Philippians 1:27, 2:12-18
27Only let your manner of life be worthy of the gospel of Christ . . . 12Therefore, my beloved, as you have always obeyed, so now, not only as in my presence but much more in my absence, work out your own salvation with fear and trembling, 13for it is God who works in you, both to will and to work for his good pleasure. 14Do all things without grumbling or disputing, 15that you may be blameless and innocent, children of God without blemish in the midst of a crooked and twisted generation, among whom you shine as lights in the world, 16holding fast to the word of life, so that in the day of Christ I may be proud that I did not run in vain or labor in vain. 17Even if I am to be poured out as a drink offering upon the sacrificial offering of your faith, I am glad and rejoice with you all. 18Likewise you also should be glad and rejoice with me.
Paul began this thought with the words “let your life be worth of the gospel of Christ” and after a brief discourse on the exaltation and humiliation of Christ, he takes up that theme once again. It is important that we see these verses as a continuation of that principle.
When my girls were younger I often told them to behave as if I could see their every move and to ask themselves “would mom be okay if she saw me doing this or could hear what I was saying”. I don’t know if they actually did that but I was aware of the human tendency to head in the wrong direction when the voice of authority was not present. Paul is also aware of that tendency and tells the Philippians to behave in an appropriately Christian way at all times, even though he is not actually present with them to see the activity.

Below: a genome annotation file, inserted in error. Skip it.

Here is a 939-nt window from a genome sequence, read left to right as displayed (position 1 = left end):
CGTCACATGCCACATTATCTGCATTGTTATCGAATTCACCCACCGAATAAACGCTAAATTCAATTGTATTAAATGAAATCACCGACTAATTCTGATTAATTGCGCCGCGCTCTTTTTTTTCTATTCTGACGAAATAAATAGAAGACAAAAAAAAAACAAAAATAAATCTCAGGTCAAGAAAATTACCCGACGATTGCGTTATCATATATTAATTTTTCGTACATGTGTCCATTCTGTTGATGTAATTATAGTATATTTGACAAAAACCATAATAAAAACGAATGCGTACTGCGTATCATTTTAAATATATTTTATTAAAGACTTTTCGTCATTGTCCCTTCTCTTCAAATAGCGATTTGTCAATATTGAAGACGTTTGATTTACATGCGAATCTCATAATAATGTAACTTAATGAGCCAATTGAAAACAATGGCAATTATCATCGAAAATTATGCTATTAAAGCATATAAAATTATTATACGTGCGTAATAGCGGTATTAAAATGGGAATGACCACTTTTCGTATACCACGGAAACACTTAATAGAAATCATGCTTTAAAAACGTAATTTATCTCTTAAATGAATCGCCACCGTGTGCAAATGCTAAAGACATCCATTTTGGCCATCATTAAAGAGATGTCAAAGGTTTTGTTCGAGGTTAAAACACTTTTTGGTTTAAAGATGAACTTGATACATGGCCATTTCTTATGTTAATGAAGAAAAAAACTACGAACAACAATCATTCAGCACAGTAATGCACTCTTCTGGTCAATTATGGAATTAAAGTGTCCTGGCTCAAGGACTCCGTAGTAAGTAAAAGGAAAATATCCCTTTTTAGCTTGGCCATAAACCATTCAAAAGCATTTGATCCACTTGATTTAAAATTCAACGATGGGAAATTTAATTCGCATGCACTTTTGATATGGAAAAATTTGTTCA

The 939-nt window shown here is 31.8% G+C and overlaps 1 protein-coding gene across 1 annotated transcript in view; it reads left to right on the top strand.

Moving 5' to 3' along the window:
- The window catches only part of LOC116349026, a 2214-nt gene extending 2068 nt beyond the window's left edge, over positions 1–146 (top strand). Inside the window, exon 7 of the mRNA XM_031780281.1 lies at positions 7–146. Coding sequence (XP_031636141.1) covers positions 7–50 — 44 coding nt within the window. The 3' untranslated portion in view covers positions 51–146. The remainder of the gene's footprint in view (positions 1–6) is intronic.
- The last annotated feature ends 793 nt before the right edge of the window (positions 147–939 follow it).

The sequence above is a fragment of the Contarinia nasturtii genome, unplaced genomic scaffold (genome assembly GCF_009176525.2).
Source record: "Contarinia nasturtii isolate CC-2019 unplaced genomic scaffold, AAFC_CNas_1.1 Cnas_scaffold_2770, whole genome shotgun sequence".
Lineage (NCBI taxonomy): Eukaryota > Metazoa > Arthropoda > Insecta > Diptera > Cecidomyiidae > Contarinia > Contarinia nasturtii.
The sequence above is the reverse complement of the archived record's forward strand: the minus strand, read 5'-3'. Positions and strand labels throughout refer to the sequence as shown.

Let’s briefly take up the phrase “work out your salvation with fear and trembling” as it can be troublesome for a few people. In no way does this mean that your works earn you salvation. At first blush those words may indeed lead one to think that this is what Paul is teaching. But nothing could be further from the truth. Our salvation is won only through the work of Jesus Christ and nothing we do will add to His work. But, after we are saved, our actions speak loudly of the faith that has become ours through the power of the Holy Spirit and the washing of Baptism. It is through our works that others see the faith that now lives with us. It is through our works that our own faith becomes useful to the world around us. And we do these things with fear and trembling for we serve a mighty God and He is worthy of our awe-filled service. I also experience some fear as to how my Christian witness is perceived by the world. I do not want to bring shame or derision to the faith because I have lived carelessly.
Finally, I simply have to mention that Paul says to, “Do all things without grumbling or disputing.” Well, nuts. Grumbling is a favorite pastime for a great many people and I know that I can get on a grumbling rant sometimes. (Those who know me well may even take issue the word “sometimes” in that last sentence.) I think that we often see grumbling as fairly harmless but in the wrong situation it can really damage your witness. We all know people who are constant complainers and they can become difficult to take after a while. If we take nothing else from this passage perhaps it is the challenge to complain less and praise more. For some, that may mean speaking less all together.